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MathML and CSS

From: Bruce Miller <bruce.miller@nist.gov>
Date: Fri, 14 May 2004 01:04:20 -0400
Message-ID: <40A45354.8060407@nist.gov>
To: www-math@w3.org

Hello All;

The Cascading Style Sheet (CSS) Working Group of W3C is working 
towards a third, modular, version of CSS.  That presentation of
mathematics has unique needs is recognized and a Math-CSS module 
is to be included.  In trying to contribution to the development
of this module, it became clear that there are several distinct 
approaches to what such a module should cover.

Before investing the work in writing up several full, potentially
useless, specifications, we felt we should solicit the opinions
of the community.  The goal, of course, should be to specify
something that fulfills a need and is not so overly complicated
as to end up ignored.  We would rather see something that
helps enable `math on the web' rather than hinder it.


So, what should a Math-CSS Module be intended for?
 (a) Should it apply only to native MathML implementations,
     providing a means to fine-tune, or override, the styling?
or
 (b) Should it leverage the core CSS, while minimally extending 
     it with those unique constructs needed to present mathematics?

Under case (b) one has the further question of whether at one
extreme
 (b1) to do all that is necessary to support MathML completely
      and specifically?
to the other
 (b2) to do just enough that mathematics can be presented, but
      that some/most MathML would have to be simplified before
      CSS stylesheets could describe it's presentation?


Please keep in mind the rather distinct histories of both MathML
and CSS, and that CSS, in particular, is not a programming language.


My personal view on the cases, not to bias but spur discussion:

(a) seems to be a rational interpretation, but mostly pointless.
Most general CSS styling already applies to MathML.  A few
extensions could be useful, but one runs the risk of conflicts
with the styling embedded in the MathML markup and inadvertently
changing the implied meaning.

(b) is appealing in that it suggests a route where browsers
could support MathML (or some kind of math) with significantly
less effort that a full implementation of MathML.
  Of course, this would only be true if it _were_ less effort,
and that the implementors did it!

Turning to the range of (b1)--(b2), I doubt that (b1) is really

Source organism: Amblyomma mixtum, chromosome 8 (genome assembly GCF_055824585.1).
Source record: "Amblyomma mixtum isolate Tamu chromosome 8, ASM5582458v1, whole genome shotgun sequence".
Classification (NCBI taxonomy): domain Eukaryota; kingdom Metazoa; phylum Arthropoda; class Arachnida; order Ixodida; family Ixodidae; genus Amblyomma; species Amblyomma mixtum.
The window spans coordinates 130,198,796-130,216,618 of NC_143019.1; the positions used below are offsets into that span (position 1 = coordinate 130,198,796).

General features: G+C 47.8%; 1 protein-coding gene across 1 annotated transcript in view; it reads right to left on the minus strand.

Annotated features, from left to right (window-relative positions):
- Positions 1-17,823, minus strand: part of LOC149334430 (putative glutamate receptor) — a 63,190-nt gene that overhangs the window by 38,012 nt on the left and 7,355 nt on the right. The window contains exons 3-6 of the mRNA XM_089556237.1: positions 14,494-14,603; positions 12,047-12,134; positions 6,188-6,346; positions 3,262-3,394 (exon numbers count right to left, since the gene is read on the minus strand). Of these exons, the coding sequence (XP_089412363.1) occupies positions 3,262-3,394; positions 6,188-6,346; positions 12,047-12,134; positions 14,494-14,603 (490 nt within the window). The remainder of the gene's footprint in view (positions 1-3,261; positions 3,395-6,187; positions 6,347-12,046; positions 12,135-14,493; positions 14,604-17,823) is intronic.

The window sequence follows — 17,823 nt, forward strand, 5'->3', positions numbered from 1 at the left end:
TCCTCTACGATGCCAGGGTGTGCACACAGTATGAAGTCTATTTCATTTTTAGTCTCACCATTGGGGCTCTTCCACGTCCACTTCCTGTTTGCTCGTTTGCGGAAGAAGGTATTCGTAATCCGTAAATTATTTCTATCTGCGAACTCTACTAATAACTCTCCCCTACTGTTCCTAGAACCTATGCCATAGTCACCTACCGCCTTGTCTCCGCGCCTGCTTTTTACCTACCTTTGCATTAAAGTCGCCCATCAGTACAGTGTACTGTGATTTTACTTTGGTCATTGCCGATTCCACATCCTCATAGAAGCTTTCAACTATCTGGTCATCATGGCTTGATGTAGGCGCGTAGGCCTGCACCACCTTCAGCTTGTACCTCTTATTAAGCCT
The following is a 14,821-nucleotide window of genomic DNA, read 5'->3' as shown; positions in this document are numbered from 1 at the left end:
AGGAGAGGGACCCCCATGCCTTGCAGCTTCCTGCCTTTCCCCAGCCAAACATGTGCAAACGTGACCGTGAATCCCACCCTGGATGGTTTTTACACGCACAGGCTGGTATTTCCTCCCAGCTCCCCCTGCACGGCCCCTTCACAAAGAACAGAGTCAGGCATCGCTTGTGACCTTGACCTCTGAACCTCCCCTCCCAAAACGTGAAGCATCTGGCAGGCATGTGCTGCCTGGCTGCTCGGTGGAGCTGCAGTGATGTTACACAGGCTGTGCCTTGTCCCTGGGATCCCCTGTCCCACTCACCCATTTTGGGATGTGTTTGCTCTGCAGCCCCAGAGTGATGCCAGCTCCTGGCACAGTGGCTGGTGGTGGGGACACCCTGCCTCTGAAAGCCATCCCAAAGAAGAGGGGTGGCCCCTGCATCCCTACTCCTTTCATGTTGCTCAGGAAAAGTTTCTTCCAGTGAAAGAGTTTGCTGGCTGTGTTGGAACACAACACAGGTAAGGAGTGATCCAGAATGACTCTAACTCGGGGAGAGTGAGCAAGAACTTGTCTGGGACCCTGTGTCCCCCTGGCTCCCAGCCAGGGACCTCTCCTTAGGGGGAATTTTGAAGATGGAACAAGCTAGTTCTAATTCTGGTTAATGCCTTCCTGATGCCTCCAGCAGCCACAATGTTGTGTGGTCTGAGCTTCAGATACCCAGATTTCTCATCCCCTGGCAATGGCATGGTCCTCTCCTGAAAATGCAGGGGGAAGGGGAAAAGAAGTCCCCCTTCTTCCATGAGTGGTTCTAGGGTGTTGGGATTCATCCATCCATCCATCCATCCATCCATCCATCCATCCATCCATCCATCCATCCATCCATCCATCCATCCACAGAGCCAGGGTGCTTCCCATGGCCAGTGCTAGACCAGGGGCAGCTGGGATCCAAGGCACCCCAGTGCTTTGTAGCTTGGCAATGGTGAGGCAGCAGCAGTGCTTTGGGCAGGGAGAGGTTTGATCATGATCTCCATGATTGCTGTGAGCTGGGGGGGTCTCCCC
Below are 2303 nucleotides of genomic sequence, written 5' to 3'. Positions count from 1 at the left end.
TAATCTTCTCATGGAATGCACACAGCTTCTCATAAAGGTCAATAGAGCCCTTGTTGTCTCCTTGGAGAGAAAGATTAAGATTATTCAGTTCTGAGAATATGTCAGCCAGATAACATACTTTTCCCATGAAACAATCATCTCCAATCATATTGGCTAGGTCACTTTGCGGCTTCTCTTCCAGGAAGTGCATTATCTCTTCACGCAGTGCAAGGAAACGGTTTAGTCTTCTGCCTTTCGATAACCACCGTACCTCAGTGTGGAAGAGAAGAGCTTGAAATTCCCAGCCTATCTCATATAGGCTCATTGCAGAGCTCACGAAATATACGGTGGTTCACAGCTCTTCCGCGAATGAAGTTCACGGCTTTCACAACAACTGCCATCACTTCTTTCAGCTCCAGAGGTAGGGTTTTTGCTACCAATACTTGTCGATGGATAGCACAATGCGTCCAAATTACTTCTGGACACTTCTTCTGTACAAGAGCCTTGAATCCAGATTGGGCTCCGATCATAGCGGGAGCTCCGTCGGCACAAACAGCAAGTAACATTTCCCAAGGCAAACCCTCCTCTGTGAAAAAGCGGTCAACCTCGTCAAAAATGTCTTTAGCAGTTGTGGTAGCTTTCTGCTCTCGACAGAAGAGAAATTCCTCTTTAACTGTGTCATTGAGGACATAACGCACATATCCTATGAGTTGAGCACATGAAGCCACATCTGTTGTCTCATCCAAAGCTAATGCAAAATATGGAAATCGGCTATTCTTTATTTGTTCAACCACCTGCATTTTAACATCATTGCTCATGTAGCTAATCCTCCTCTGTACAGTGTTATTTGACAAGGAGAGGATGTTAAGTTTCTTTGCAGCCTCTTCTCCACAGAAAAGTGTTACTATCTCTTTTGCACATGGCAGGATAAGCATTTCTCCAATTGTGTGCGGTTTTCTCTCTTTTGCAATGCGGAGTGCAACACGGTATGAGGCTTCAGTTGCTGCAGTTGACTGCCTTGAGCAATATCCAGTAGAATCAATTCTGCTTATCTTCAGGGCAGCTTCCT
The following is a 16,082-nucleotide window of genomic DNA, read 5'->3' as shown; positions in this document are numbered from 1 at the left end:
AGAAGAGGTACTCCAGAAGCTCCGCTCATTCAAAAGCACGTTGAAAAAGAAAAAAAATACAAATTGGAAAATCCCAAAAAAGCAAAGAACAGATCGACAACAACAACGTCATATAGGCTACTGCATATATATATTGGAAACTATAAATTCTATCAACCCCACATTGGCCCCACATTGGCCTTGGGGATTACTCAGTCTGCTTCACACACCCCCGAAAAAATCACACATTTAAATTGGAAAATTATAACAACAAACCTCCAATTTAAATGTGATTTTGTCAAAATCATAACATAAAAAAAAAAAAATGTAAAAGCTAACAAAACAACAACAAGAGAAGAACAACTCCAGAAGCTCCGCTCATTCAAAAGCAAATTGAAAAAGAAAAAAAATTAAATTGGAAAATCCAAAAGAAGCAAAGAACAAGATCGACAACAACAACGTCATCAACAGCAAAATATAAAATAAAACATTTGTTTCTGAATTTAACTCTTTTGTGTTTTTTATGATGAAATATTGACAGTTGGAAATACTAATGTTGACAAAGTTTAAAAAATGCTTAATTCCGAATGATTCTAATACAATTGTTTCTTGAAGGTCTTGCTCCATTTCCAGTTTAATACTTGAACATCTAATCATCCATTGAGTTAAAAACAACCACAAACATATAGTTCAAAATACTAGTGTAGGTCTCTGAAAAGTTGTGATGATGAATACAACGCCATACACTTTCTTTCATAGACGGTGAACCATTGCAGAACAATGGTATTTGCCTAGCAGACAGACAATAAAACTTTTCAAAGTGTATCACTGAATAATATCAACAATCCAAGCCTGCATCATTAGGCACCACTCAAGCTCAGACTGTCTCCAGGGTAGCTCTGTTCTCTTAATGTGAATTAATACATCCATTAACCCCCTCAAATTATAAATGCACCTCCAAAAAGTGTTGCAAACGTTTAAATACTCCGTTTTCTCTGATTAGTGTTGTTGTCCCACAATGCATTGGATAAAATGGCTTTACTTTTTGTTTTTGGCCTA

feasible in that there are significant mismatches (see below)
between MathML and CSS. Further along the range, we have to
ask whether a `Subset MathML' is something the community could
accept?  Alternatively, is it feasible to expect that the problem
areas in full MathML be fixed-up by either client-side XSLT 
or Javascript?

The Good, The Bad and the Ugly:

CSS's box model, especially with some of the current developments
(inline tables, etc), covers a lot of the needs. Baselines
(in contrast to width and height) needs better support, as do
fonts in general, and especially stretchy fonts.  
In some cases, we would wish to be more assertive than CSS
generally is: we _must_ have a font with these properties
(similarly for  positioning and the size of empty elements).
These sort of issues may not be so far from the current CSS
way of thinking that they can be incorporated.

The Bad would have to represent things like mglyph and
maction, which simply don't fit (maction could perhaps be
dealt with using Javascript).

Ugly things are like the separators attribute of mfenced
and mstyle.  It isn't clear how CSS selectors could cope
with <mfenced separators=",;,,;,">...
The mstyle element allows specifying the value of named
spaces and also allows setting scriptlevel.
(scriptlevel could otherwise be handled by relative sizing
and inheritance).

Oh, and of course the operator dictionary, even if it
could be handled by CSS rules, _should_ it be?

That's not a complete list of problem areas, but illustrative.

Thanks; I'm looking forward to your input.
Bruce Miller

-- 
bruce.miller@nist.gov
http://math.nist.gov/~BMiller/
Received on Friday, 14 May 2004 01:09:38 GMT

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